As scientists work to understand why global temperatures are rising and how carbon dioxide and other greenhouse gases are changing the climate system, they have been auditing Earth’s energy budget. Is more energy being absorbed by Earth than is being lost to space? If so, what happens to the excess energy?
For seventeen years, scientists have been examining this balance sheet with a series of space-based sensors known as Clouds and the Earth’s Radiant Energy System, or CERES. The instruments use scanning radiometers to measure both the shortwave solar energy reflected by the planet (albedo) and the longwave thermal energy emitted by it. The first CERES went into space in 1997 on the Tropical Rainfall Measuring Mission, and three more have gone up on Terra, Aqua, and Suomi-NPP. The last remaining CERES instrument will fly on the JPSS-1 satellite, and a follow-on, the Radiation Budget Instrument (RBI), will fly on JPSS-2.
If Earth was completely covered in ice, its albedo would be about 0.84, meaning it would reflect most (84 percent) of the sunlight that hit it. On the other hand, if Earth was covered by a dark green forest canopy, the albedo would be about 0.14 (most of the sunlight would get absorbed). Changes in ice cover, cloudiness, airborne pollution, or land cover (from forest to farmland, for instance) all have subtle effects on global albedo. Using satellite measurements accumulated since the late 1970s, scientists estimate Earth’s average albedo is about about 0.30.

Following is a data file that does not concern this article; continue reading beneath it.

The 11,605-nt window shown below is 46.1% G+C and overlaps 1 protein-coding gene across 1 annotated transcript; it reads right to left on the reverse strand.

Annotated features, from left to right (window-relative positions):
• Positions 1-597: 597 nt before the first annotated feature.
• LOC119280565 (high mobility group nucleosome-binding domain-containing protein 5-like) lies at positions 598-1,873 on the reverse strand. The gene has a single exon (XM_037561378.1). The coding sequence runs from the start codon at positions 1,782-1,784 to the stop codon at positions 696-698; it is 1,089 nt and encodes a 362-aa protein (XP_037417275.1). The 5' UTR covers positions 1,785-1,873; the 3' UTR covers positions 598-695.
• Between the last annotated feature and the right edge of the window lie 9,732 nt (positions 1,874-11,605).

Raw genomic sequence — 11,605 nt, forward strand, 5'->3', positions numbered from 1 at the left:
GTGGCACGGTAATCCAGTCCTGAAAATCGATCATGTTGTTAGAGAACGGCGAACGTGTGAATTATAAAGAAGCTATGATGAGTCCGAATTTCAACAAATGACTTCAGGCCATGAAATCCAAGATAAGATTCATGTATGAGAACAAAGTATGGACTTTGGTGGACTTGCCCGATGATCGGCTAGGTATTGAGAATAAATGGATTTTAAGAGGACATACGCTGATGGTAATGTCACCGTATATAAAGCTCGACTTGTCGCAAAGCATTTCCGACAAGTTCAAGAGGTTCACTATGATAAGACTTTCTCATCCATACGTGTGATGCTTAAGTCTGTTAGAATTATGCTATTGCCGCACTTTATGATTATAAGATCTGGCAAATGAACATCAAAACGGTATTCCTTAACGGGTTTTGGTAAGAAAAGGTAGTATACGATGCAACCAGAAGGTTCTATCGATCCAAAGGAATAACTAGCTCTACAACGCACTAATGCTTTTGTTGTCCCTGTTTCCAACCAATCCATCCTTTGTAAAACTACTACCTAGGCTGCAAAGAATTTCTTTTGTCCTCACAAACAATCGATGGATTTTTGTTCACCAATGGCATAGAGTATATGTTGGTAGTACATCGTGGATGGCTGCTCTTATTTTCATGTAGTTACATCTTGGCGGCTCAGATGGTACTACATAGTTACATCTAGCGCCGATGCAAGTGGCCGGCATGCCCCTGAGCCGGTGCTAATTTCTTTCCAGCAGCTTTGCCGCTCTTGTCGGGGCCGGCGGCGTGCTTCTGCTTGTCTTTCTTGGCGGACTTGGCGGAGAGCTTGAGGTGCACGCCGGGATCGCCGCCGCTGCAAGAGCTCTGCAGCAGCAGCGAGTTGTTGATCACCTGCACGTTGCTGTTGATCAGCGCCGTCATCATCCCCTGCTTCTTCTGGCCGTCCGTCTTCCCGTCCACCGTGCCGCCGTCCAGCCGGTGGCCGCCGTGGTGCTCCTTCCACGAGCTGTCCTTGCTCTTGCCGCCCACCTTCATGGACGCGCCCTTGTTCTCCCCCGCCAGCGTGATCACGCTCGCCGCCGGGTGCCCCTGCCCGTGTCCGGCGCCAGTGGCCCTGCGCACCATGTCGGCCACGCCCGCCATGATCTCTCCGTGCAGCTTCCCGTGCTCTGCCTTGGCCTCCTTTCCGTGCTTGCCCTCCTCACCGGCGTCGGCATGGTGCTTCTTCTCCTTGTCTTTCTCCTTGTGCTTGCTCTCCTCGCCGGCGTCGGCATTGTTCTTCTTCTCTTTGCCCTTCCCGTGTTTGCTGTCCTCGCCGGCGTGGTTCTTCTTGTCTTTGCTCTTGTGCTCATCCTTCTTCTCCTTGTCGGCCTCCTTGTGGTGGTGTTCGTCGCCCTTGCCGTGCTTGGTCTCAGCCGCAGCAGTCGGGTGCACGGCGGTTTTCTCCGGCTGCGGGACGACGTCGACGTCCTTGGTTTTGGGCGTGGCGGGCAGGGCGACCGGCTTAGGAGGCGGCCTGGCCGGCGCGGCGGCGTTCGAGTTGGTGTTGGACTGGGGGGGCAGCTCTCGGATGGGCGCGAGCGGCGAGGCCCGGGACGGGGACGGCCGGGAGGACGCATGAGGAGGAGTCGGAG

In the early 2000s, after the first few years of Terra-CERES measurements, it appeared that Earth’s albedo was declining, a phenomenon that was widely reported in scientific journals and on NASA Earth Observatory. But as more years of data accumulated, and as scientists began to better understand the data, they found that albedo was neither increasing nor declining over time. It was fluctuating a lot by year, though.
“What the results show is that even at global scales, Earth’s albedo fluctuates markedly over short time periods due to natural variations in the climate system,” said Norman Loeb, CERES principal investigator at NASA’s Langley Research Center. Ice cover, cloud cover, and the amount of airborne particles—aerosols from pollution, volcanoes, and dust storms—can change reflectivity on scales from days to years. “We should not get fooled by short-term fluctuations in the data, as a longer record may reverse any short-term trend.”